Allowing individuals to donate the proceeds from the sale of private- company shares or real estate without having to pay capital gains taxes will be a boon for registered charities.

The proposal, contained in the 2015 federal budget, aims to motivate business and property owners to unlock the value trapped in those assets and give all or part of the proceeds to worthwhile causes.

“There may be individuals who are charitably inclined, but they’re reluctant to sell a private company or real estate because they don’t want to pay the capital gains taxes,” says Jamie Golombek, managing director of tax and estate planning with Canadian Imperial Bank of Commerce’s wealth advisory services division in Toronto. “Here’s a way for [those individuals] to get rid of that [asset], reallocate that wealth, donate proceeds to charity and get a tax break for doing so.”

The initiative, set to begin in 2017, essentially would put charitable-minded individuals whose wealth is held mostly in private-company shares or real estate in the same position as individuals whose wealth is held mostly in publicly traded securities. Since 2006, individuals who donate stocks, mutual funds and other securities donated “in kind” to a charity do not have to pay capital gains taxes on those assets.

“[The initiative] brings a certain degree of equity to the system,” says Malcolm Burrows, head of philanthropic advisory services, private-client group, with Bank of Nova Scotia in Toronto.

Burrows has long advocated for the federal government to provide a tax incentive to owners of private-company shares and real estate who have charitable intent, having written two reports for the C.D. Howe Institute on the issue.

The proposal, which is still in the form of draft legislation, provides investors with an exemption for capital gains when the cash proceeds of private-company shares and real estate are donated to one or more registered charities within 30 days of the asset’s sale.

The taxpayer also will receive a donation tax credit based on the amount of the cash value of the gift.

The portion of the capital gain taxes that is exempt is determined by referring to the proportion of the cash proceeds that are donated in relation to the total amount of the proceeds of the sale.

For example, consider an individual who sells private-company shares with an adjusted cost base of $100,000 for $1 million. If the individual donates the entire $1 million of proceeds within 30 days of the sale, he or she would receive an exemption on taxes for the entire $900,000 capital gain.

If the individual instead donates $500,000 – half the proceeds from the sale – he or she would receive a prorated capital gains exemption on half of the capital gain (i.e., on $450,000).

“You’re only getting the benefit of the reduced capital gains taxes on the portion of the cash proceeds that you actually donate,” says David Ablett, director of tax and estate planning with Investors Group Inc. in Winnipeg.

Unlike donations of publicly traded securities, donations of private-company shares or real estate to a registered charity do not receive a capital gains exemption when made in kind – the assets must be sold first.

This rule is meant to address the difficulty that often is involved in valuing private-company shares or real estate, Golombek says: “When it comes to private-company shares or real estate, who knows what the value is? It’s only when you have a sale to an arm’s-length party that you really know the true fair market value of private company shares or assets.”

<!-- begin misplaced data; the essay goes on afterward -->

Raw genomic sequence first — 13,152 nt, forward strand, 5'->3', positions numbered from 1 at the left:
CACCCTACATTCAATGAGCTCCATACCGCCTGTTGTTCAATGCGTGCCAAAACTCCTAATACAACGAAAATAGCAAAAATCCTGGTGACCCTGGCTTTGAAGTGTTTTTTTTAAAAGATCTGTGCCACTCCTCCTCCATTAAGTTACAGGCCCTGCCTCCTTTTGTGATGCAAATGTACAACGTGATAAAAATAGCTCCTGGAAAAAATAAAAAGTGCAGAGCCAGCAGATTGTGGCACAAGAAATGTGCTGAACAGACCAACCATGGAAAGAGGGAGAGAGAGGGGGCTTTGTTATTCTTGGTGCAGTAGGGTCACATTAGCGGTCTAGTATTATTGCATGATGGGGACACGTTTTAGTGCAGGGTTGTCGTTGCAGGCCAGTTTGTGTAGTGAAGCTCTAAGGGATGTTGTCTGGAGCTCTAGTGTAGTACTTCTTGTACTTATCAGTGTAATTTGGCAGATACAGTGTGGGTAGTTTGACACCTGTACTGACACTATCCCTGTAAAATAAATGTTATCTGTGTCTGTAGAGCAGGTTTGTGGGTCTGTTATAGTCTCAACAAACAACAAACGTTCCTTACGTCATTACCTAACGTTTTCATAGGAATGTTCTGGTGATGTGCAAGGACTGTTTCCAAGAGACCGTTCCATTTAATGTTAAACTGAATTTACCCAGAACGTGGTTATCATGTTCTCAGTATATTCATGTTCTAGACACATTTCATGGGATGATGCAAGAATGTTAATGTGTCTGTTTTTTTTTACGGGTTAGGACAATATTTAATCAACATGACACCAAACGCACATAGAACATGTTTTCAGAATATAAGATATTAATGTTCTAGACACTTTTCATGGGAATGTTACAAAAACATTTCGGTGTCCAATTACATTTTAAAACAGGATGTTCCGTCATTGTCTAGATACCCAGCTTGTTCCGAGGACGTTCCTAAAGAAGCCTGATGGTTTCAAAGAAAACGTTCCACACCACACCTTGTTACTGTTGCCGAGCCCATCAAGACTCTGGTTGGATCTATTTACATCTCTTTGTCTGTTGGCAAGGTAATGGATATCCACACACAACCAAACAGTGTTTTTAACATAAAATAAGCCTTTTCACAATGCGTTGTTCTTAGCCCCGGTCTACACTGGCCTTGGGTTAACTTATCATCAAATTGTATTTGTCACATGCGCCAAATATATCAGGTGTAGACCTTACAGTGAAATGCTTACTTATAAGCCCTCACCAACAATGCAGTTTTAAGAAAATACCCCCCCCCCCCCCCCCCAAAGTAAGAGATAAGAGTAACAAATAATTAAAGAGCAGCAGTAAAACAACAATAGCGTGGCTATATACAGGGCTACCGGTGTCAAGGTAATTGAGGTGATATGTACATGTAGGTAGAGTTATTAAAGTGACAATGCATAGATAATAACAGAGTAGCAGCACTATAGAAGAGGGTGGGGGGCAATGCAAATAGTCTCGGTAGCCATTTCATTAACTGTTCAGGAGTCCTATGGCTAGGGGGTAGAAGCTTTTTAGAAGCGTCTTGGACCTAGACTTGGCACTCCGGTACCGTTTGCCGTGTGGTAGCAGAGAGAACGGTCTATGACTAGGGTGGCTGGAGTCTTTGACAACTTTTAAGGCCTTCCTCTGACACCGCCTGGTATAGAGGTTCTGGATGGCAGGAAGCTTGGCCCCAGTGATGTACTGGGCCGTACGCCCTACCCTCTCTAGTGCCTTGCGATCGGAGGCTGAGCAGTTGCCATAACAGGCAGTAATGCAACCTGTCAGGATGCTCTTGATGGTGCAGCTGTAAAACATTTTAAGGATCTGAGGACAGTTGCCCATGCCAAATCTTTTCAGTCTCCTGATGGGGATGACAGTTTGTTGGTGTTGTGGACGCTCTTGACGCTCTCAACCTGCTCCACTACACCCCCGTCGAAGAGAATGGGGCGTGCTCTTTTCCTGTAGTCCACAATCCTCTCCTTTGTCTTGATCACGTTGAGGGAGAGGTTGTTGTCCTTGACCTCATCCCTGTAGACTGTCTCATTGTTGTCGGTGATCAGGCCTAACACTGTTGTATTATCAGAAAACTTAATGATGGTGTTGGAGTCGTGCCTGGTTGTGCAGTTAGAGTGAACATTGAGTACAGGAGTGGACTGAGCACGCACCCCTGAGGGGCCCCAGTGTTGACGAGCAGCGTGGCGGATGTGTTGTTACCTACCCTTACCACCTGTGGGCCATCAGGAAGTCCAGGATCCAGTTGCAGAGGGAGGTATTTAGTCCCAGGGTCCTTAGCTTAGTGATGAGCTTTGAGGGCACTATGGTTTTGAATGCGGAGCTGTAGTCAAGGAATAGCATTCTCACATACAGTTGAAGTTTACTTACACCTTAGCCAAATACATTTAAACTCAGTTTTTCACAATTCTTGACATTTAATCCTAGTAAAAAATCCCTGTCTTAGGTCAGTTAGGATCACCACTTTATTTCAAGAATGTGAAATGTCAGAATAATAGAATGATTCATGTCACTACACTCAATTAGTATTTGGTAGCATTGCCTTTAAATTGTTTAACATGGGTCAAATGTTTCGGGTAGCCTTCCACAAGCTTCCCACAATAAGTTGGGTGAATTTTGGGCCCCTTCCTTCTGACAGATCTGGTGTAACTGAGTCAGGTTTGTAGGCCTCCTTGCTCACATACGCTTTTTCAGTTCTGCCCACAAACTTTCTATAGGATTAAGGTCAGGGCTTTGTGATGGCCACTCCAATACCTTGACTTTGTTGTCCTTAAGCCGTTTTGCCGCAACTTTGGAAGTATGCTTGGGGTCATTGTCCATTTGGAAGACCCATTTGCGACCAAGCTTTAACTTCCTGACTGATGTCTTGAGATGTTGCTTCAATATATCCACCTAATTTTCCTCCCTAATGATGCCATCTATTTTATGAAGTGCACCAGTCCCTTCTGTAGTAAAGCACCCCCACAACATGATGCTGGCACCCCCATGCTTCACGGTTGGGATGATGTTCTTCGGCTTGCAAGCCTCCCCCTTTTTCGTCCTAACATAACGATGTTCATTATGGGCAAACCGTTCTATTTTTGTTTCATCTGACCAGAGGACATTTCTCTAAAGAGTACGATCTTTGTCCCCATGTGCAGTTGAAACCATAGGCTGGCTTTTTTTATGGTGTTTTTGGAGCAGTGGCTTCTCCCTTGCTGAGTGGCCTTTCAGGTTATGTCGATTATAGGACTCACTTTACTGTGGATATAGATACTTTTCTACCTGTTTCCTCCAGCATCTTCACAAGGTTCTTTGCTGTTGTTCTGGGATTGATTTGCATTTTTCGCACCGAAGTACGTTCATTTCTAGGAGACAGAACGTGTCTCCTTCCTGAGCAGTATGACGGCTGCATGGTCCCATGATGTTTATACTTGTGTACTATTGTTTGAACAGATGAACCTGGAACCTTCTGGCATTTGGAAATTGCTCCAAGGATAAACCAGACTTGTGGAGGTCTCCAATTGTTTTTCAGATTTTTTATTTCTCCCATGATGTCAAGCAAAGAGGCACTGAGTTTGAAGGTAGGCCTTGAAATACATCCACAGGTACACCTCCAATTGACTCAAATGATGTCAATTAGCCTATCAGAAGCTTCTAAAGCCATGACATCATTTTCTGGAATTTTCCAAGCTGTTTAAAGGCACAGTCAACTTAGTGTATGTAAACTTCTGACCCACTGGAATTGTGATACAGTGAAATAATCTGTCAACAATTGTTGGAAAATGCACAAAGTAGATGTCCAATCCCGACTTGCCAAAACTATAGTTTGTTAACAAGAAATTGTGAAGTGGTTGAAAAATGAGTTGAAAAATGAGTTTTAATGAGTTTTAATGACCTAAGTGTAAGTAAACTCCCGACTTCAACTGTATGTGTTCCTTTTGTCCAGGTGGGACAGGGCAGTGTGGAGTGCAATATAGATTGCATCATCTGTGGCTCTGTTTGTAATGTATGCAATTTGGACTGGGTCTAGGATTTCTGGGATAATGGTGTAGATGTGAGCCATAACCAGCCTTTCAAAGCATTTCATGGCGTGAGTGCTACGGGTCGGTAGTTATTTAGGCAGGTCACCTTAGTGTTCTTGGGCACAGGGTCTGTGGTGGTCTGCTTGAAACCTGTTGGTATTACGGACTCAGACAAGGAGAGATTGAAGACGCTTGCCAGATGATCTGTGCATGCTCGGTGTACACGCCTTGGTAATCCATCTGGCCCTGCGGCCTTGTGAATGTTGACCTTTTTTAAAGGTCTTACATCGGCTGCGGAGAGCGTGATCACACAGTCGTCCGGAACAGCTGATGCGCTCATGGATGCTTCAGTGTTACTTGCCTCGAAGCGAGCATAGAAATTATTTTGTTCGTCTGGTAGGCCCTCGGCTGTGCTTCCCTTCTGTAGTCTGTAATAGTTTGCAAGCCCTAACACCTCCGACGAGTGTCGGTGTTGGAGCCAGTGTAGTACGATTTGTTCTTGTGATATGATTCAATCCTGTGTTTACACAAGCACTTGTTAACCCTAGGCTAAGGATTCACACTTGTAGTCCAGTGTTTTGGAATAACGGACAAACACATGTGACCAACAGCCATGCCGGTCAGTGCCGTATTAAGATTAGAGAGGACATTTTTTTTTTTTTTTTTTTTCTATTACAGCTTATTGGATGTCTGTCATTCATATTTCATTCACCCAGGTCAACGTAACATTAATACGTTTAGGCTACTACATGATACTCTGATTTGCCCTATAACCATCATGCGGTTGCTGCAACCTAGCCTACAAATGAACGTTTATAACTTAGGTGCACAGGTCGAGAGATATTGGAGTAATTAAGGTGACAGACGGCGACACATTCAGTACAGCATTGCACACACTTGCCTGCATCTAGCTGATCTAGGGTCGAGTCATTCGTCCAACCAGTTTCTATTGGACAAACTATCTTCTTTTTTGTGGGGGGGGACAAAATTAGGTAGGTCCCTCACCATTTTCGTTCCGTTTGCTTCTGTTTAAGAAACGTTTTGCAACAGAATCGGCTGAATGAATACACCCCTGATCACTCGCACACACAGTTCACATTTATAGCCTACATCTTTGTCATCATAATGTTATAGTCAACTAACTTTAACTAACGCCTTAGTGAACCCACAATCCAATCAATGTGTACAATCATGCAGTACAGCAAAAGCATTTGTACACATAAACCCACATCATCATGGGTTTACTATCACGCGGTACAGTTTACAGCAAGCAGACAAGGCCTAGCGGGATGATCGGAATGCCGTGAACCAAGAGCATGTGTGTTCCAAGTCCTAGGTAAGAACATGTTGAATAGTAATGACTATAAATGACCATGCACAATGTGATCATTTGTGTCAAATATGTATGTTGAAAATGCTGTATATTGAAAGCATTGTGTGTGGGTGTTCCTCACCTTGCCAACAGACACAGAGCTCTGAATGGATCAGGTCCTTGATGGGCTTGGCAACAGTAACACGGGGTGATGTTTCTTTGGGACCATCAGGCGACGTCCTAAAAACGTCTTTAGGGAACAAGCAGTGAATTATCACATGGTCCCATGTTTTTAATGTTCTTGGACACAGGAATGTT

The rule that only a donation of proceeds receives a capital gains tax exemption also may be an attempt to prevent abuse of charitable donations for tax planning purposes, in that individuals could obtain a valuation for private-company shares or real estate that is artificially high, thus generating an inflated donation tax credit.

“The concern is that if you got a receipt from a charity, you’d find a friendly valuator and get a very high tax receipt, and you’d save yourself a whack of taxes,” Golombek says.

The proposed rule also would make matters simpler for registered charities, particularly smaller ones. Charities will be receiving cash donations instead of receiving potentially difficult to manage private-company shares or real estate and having to sell those assets directly, Burrows suggests: “There was a concern that only large charities could receive these assets [directly], because you need a level of sophistication to address the issues associated with management [of the assets].”

There are several anti-avoidance provisions in the draft legislation that prevent donors from receiving the capital gains exemption on donations in certain circumstances. These circumstances include the sale of a private company’s shares or real estate to a non-arm’s-length party, or when the donor or a non-arm’s-length party reacquires the shares or property within five years following the initial sale.

“If you’re trying to play games, in which you sell [the assets] to your brother and then donate the cash to try to avoid the capital gains taxes while the assets stay in the family, you’re not going to be able to do that,” says Wilmot George, vice president of wealth planning at CI Investments Inc. in Toronto.

For clients who own private-company shares or real estate, and who have charitable intentions, the decision will be whether to delay the sale of such an asset until after 2016, when the capital gains exemption becomes available, or to lock in a sale price before then.

“You might have that discussion [with a client] – ‘If we hold off on selling this until 2017, we can get a big tax break’ – if the client is charitably inclined,” Golombek says. “On the other hand, the risk is that the value of the asset declines and offsets the value of any tax benefit available.”

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